My Last Game as Manager of the Dodgers
In 1963 the Dodgers were playing the Yankees in the World Series. I was a scout in ’63, so my wife Jo and I were sitting in the Upper Deck at Dodger Stadium watching the game. I said to her, “You see that dugout down there? One day I will be managing the Dodgers in the World Series in that dugout.”
Fourteen yeas later, I was managing the Dodgers in the 1977 Fall Classic against the Yankees.
It was my first year as Manager, and I wanted to win so badly I could taste it. I dedicated myself to the Dodgers, and turned down a few offers to be the manager of other teams. I wanted that job, and I thought that my loyalty and hard work would pay off, and of course it did when Peter O’Malley and Al Campanis gave me the opportunity that I worked tirelessly to earn.
When I became Manager, 17 of the 25 players on our roster played for me in the minor leagues, and another four players on that roster had come through our system. While I was managing in the Dodgers’ minor league system, I tried to instill a few things into the players:
1) Self confidence was the first step to success.
2) Play for the name on the front of your jersey, not for the name on the back.
3) If we all get on one end of the rope and pull, we can pull the rest of the teams with us. But is one half got on one end, and the other half got on the other end we could pull all day but all we’d do is pull against ourselves.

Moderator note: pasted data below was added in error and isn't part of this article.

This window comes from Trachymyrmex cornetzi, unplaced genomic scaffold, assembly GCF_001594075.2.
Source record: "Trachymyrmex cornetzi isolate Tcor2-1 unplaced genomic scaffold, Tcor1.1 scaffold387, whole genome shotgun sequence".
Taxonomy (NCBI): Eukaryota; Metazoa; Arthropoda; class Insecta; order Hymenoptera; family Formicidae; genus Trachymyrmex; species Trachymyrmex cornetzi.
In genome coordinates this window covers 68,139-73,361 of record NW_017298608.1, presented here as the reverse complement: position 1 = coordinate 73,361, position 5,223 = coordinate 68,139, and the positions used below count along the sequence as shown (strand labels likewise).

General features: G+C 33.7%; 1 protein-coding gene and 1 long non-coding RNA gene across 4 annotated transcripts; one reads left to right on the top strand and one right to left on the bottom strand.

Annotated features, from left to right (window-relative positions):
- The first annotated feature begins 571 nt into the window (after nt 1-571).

4) The Dodgers are the greatest organization in professional baseball.
I wanted my players to be as proud of representing the Dodgers as I was. I always felt like being a Major League manager meant more than winning or losing on the field. I tried to represent the Dodgers to the highest degree of class, dignity and character, as there were only 26 managers in the entire country.
If you say to someone that you are a Padre they’d ask when you became a priest. If you say you are a Twin they’d ask about your brother or sister. If you say you are an Indian they’d ask what reservation you came from. If you say you are a Cardinal they’d say work hard, next step is to be the Pope.
But when you say you are a Dodger people know right away that you are with Major League Baseball.
The word “Dodgers” is synonymous with baseball.
What I enjoyed so very much, and miss tremendously, is the camaraderie I shared with my players. We would work day and night, together, with one common goal, which was to win.
I am so thankful to each and every player for all their hard work, dedication, loyalty, and friendship. They put me in the Hall of Fame. I thank them all from the bottom of my heart for helping me live a dream for 20 years.
In the history of baseball there are only four managers to manage the same team for 20 years or more: Connie Mack, John McGraw, Walter Alston and myself. I am so proud of that, and so thankful that my players continued to give me the opportunity to manage by playing so hard for me.
People ask me if I miss it, and of course I do. But, I am more grateful for the 20 glorious years I managed the Dodgers, and will always cherish the memories from living a life doing what I loved to do.
Oh yeah, and on my last day in ’96, we beat the Astros 4-3!